The worldview of the Puritans was God-centered. They taught that creation and providence are the work of God in execution of His eternal decrees. As the Westminster Larger Catechism (Q. 15) affirms: “God did in the beginning, by the word of his power, make of nothing the world, and all things therein, for himself, within the space of six days, and all very good.” The Larger Catechism establishes God’s claim on the world and all who dwell in it. History is the unfolding of His will for us and the record of our response to it, for better or worse. Nor has the God of the Bible left us to our own devices. The Larger Catechism (Q. 18) states, “God’s works of providence are his most holy, wise, and powerful preserving and governing all his creatures; ordering them, and all their actions, to his own glory.”4James Dennison, ed., Reformed Confessions (Grand Rapids: Reformation Heritage Books, 2014), 4:302. Thus the worldview of the Puritans revolved around the sovereignty exercised by God as “Maker of heaven and earth” and “the supreme Lord and King of all the world” (Apostles’ Creed, Art. 1; Westminster Confession of Faith, 23.1).
Reformation Roots of the Puritan Worldview
The Puritans based their view of reality upon God’s fatherly sovereignty because they received this biblical heritage from their forefathers, the Reformers of the sixteenth century. John Calvin (1509–1564) understood that the foundation of all our wisdom is the knowledge of God. He wrote: “It will not suffice simply to hold that there is one whom all ought to honor and adore, unless we are also persuaded that he is the fountain of every good, and that we must seek nothing elsewhere than in him.” Calvin said, “No drop will be found either of wisdom and light, or of righteousness or power or rectitude, or of genuine truth, which does not flow from him, and of which he is not the cause.” Calvin concluded, “I call ‘piety’ that reverence joined with love for God which the knowledge of his benefits induces. For until men recognize that they owe everything to God, that they are nourished by his fatherly care…they will never yield him willing service.”5John Calvin, Institutes of the Christian Religion, ed. John T. McNeill, trans. Ford Lewis Battles (Philadelphia: Westminster, 1960), 1.2.1.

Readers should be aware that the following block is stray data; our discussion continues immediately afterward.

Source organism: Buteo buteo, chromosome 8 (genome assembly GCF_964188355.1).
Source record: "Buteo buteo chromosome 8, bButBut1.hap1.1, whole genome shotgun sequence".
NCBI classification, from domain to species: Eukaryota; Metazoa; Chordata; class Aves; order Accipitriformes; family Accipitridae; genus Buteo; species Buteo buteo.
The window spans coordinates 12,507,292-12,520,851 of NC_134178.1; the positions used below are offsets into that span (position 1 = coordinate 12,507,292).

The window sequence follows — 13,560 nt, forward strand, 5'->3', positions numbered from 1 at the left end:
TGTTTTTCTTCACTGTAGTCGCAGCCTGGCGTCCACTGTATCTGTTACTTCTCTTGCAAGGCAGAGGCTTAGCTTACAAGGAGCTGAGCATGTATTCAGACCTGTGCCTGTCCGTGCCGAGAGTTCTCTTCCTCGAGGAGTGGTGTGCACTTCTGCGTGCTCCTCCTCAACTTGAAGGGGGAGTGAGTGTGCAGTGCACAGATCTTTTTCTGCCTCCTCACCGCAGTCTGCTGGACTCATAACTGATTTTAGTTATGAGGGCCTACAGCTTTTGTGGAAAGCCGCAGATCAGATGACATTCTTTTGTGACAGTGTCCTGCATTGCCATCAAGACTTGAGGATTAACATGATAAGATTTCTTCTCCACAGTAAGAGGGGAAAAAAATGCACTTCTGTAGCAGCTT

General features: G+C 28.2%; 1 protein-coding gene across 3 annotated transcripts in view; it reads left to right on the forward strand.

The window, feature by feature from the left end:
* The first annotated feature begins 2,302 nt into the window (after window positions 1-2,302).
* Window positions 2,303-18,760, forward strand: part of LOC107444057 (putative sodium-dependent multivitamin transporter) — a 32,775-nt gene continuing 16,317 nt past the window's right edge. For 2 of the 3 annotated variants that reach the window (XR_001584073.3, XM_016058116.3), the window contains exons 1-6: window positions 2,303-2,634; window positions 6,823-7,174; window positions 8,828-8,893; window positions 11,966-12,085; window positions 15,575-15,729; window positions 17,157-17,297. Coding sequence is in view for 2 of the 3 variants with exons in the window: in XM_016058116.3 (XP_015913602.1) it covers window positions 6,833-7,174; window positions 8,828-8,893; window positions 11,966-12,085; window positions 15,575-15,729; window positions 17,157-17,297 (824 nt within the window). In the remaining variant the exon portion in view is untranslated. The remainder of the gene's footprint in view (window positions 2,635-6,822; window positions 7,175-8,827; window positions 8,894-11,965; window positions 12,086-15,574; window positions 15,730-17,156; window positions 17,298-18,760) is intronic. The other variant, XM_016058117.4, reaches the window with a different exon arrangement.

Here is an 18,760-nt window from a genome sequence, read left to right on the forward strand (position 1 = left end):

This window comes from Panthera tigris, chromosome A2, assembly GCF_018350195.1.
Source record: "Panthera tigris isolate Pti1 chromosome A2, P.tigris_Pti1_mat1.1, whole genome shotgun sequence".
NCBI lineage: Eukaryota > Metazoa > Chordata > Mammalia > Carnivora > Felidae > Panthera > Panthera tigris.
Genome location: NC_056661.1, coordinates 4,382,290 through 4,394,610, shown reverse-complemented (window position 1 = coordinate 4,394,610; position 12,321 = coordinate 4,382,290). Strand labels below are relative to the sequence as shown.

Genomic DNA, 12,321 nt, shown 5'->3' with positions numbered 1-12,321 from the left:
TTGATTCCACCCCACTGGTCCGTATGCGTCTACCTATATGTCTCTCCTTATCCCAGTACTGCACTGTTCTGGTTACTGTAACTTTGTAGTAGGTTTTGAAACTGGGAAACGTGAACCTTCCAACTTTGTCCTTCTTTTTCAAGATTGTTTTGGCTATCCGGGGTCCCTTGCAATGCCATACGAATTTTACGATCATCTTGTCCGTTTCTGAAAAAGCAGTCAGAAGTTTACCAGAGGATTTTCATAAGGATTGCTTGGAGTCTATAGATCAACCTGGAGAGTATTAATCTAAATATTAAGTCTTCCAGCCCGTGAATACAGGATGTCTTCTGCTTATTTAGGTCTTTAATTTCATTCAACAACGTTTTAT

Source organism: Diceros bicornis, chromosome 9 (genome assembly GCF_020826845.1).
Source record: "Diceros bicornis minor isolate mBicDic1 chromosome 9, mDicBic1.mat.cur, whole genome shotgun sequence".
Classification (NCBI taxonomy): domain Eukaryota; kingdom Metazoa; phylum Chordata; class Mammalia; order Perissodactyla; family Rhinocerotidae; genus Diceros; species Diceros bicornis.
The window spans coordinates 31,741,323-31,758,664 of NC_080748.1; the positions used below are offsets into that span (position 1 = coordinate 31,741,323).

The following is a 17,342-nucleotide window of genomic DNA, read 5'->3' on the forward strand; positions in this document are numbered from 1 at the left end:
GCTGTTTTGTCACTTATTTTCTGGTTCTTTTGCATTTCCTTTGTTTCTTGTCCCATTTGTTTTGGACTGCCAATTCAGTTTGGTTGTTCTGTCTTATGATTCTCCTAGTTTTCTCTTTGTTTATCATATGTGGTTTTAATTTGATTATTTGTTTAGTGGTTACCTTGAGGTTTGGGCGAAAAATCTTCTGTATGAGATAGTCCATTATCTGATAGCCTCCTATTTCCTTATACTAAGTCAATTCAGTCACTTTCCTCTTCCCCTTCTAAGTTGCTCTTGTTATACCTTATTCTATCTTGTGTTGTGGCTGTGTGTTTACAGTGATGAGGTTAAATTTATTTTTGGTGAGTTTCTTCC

The Heidelberg Catechism (Q. 1) says much of the Christian’s comfort is due to the assurance that “without the will of my heavenly Father, not a hair can fall from my head.”6The Three Forms of Unity (Birmingham, Ala.: Solid Ground Christian Books, 2010), 68. The universal sovereignty of God is thus intensely personal for the believer who rejoices in his new status as the adopted child of God. The catechism affirms this in Question 26: